The situation in the Eurozone is grotesque and those running it seem content to blight a generation in pursuit of their Euro dreams. It is the fact that the architecture of the Eurozone exacerbates the crisis and prevents solutions that calls into question its morality.

  12. John E
    October 9, 2014

    Does anyone have any bright ideas yet about how and when to unwind QE?

    1. agricola
      October 9, 2014

      Yes stop spending and stop borrowing to pay for favoured political schemes. To be specific:-
      Cut Overseas Aid from £12 Billion to £2 Billion.
      Leave political Europe and save £12 Billion on membership fees plus an unquantifiable amount on British Industry and our Life choices. Being able to shop for food in the free World should reduce the weekly grocery bill for a start.
      Ditch much of the Green Agenda. Insulating ones home is beneficial but building windmills and signing unsustainable contracts for nuclear energy is just insane.
      Reduce the cost of building houses by doing so in factories. Just think what you get in terms of technology in a £25,000 car and that includes all the free choices of colour, engine size , and alloy wheels. Now try to justify the cost of concrete, bricks, tiles and wood which takes months to erect and costs a fortune.
      While maintaining free at the point of delivery, privatise the mechanism of providing a health service. Do not let government write the contract because they have already proved just how incompetent they can be. Employ people from industry who know the price of a bandage.

      Government likes low interest rates because it can then borrow. Couple it with a dose of inflation, quantitative easing , they are on a winner. They can then borrow again to cover the reduced value of the original debt. Try it in the real world and see how far you get. If you are interested in what successive governments have been up to since dropping the gold standard read Douglas Carswell “The End of Politics”. In a vote for honesty in politics I wish him well today.

    2. Bob
      October 9, 2014

      The first step would be to free ourselves from the EU.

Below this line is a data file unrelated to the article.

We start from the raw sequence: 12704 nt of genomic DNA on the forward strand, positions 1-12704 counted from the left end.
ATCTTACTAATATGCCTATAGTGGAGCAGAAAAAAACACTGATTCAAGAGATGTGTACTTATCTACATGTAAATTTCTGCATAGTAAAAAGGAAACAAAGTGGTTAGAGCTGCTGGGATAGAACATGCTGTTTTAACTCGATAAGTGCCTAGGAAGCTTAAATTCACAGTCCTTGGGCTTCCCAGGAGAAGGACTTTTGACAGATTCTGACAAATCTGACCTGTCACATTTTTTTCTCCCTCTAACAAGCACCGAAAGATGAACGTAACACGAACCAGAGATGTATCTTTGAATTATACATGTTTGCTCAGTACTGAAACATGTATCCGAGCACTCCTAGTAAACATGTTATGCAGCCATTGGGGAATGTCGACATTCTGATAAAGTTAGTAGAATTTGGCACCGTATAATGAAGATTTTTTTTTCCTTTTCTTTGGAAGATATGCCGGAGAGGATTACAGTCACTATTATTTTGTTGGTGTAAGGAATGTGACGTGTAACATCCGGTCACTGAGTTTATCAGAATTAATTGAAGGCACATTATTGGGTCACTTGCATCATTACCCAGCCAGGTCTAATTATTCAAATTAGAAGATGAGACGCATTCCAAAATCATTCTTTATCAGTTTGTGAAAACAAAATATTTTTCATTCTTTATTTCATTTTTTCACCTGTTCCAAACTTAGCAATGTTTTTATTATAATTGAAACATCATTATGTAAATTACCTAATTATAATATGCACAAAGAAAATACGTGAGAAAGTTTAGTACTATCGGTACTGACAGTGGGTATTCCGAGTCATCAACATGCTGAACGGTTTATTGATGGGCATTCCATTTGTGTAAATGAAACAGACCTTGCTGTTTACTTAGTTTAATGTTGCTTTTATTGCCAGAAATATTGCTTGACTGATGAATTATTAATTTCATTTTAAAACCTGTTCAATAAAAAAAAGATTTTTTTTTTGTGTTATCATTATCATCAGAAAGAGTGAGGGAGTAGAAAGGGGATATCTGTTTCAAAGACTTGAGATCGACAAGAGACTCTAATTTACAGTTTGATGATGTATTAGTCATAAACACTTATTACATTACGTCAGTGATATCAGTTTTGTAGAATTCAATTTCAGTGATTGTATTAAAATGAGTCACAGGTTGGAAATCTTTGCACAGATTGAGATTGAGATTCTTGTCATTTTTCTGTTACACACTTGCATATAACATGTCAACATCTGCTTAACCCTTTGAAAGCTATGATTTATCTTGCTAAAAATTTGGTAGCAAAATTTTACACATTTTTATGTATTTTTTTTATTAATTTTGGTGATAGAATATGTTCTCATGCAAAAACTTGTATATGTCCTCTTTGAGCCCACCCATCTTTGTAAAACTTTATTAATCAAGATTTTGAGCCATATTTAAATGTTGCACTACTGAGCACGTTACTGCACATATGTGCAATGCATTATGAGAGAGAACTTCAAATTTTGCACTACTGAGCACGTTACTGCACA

Once we regain control of the UK we can take steps to eliminate the causes of our dysfunctional economy, such as open borders, the CAP, fisheries and welfare tourism and green crap. We should aim for a budget surplus.

  13. Bert Young
    October 9, 2014

    The North/South differences make it impossible for the ECB to issue a conclusion that would satisfy all parts of the EU . Germany is – and will remain , the dominant influence and , as long as it continues a policy of restraint , the relaxation needed to boost the economy of the weaker countries , will not happen . Introducing the Euro as the equality factor was the biggest mistake ever made ; it has done nothing to unify Europe and bring about a ” One for all and all for one ” mentality . The more recent UKIP shift in Germany shows how difficult it would be for their wealth to be released to the rest of Europe , even if this did happen , it would not result in a spread of sustained growth – there are too many countries looking for something for nothing . I am amazed that international dealers and the market in currencies do not reflect this sham ; it only goes to show why the atmosphere of uncertainty will continue to shake the attitude of investors . We must pursue a policy of diversification in our export drive and keep away from any form of carrot dangling from the EU .

  14. Leslie Singleton
    October 9, 2014

    One thing one never reads about in articles like this – literally never any reference at all – is whether the banks’ (that is individual lenders’) credit analysis of companies, indeed countries, wanting to borrow indicates that it is a prudent risk to lend. It comes as no surprise that lenders are very leery at present. Funding, though important, is another story, though one would never guess it. I remember puzzling over this years ago when recycling the oil money was all the rage–again a total disregard in the media for anything resembling credit analysis.

    Reply I just assume that all new lending will of course be put through sensible tests to ensure repayment. There are plenty of opportunities for banks to lend more money to people and companies that can use it well and repay it.

    1. Leslie Singleton
      October 9, 2014